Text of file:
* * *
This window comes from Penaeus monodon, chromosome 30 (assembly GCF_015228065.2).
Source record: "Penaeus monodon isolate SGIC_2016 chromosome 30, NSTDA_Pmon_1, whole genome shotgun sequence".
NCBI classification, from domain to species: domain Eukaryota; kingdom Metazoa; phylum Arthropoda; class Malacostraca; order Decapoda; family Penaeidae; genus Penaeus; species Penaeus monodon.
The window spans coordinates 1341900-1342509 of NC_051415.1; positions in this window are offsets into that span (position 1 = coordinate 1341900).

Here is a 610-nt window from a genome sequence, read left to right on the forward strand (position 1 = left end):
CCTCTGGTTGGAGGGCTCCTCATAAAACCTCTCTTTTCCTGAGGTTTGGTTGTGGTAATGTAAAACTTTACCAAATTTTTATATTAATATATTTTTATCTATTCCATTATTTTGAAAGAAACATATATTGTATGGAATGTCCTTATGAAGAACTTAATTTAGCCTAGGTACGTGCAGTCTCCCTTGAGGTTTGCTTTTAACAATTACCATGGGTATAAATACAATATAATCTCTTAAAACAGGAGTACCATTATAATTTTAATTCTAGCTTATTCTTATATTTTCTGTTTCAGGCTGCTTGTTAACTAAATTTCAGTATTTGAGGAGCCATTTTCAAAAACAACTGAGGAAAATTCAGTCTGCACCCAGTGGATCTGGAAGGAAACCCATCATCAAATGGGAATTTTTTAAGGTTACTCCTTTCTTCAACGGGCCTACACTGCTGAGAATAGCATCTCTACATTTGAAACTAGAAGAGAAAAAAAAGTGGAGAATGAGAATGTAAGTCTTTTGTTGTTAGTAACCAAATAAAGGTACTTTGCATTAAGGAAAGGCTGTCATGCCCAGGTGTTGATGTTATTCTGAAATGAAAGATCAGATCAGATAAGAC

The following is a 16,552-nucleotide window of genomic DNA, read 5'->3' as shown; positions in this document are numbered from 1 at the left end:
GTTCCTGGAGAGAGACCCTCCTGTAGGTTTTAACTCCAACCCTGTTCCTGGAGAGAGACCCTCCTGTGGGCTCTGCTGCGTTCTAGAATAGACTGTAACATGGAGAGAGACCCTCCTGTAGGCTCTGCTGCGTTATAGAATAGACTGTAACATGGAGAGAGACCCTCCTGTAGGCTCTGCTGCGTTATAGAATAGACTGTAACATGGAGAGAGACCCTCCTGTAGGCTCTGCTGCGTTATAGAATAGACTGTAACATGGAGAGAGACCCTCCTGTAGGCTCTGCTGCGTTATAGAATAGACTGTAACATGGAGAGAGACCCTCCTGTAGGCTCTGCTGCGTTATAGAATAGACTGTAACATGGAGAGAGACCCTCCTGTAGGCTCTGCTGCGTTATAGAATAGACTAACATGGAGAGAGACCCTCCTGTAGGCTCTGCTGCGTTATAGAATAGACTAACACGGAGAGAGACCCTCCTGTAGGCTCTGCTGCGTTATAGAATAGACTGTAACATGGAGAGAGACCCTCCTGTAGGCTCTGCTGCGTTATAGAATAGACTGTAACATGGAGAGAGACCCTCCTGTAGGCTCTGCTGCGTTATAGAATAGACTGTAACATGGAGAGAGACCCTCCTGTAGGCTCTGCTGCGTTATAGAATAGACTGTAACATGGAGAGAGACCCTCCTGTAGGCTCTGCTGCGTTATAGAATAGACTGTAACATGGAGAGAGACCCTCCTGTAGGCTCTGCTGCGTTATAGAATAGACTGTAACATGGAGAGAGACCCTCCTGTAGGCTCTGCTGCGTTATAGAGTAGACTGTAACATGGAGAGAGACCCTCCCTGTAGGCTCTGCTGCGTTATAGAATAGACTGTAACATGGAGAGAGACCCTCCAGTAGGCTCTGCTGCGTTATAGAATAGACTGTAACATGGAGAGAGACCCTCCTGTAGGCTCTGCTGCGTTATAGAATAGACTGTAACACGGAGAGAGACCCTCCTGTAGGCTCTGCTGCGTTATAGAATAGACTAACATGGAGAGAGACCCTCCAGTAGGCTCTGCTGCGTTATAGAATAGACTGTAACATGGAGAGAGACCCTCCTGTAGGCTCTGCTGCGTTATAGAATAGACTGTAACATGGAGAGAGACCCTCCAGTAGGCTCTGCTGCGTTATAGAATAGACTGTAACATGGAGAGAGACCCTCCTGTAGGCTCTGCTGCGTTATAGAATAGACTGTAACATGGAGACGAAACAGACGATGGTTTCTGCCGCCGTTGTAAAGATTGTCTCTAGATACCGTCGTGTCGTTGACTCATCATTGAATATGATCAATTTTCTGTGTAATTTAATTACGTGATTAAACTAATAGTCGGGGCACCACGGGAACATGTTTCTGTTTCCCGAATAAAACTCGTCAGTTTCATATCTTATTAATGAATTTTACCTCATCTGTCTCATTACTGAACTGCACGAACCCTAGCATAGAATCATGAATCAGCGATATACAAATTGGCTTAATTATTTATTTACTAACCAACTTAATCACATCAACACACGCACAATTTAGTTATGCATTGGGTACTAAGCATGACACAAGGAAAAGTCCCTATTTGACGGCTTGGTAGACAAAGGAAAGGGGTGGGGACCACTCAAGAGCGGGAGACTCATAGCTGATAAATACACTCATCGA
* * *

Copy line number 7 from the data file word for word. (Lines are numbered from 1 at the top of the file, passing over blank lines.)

The following is a 16,552-nucleotide window of genomic DNA, read 5'->3' as shown; positions in this document are numbered from 1 at the left end: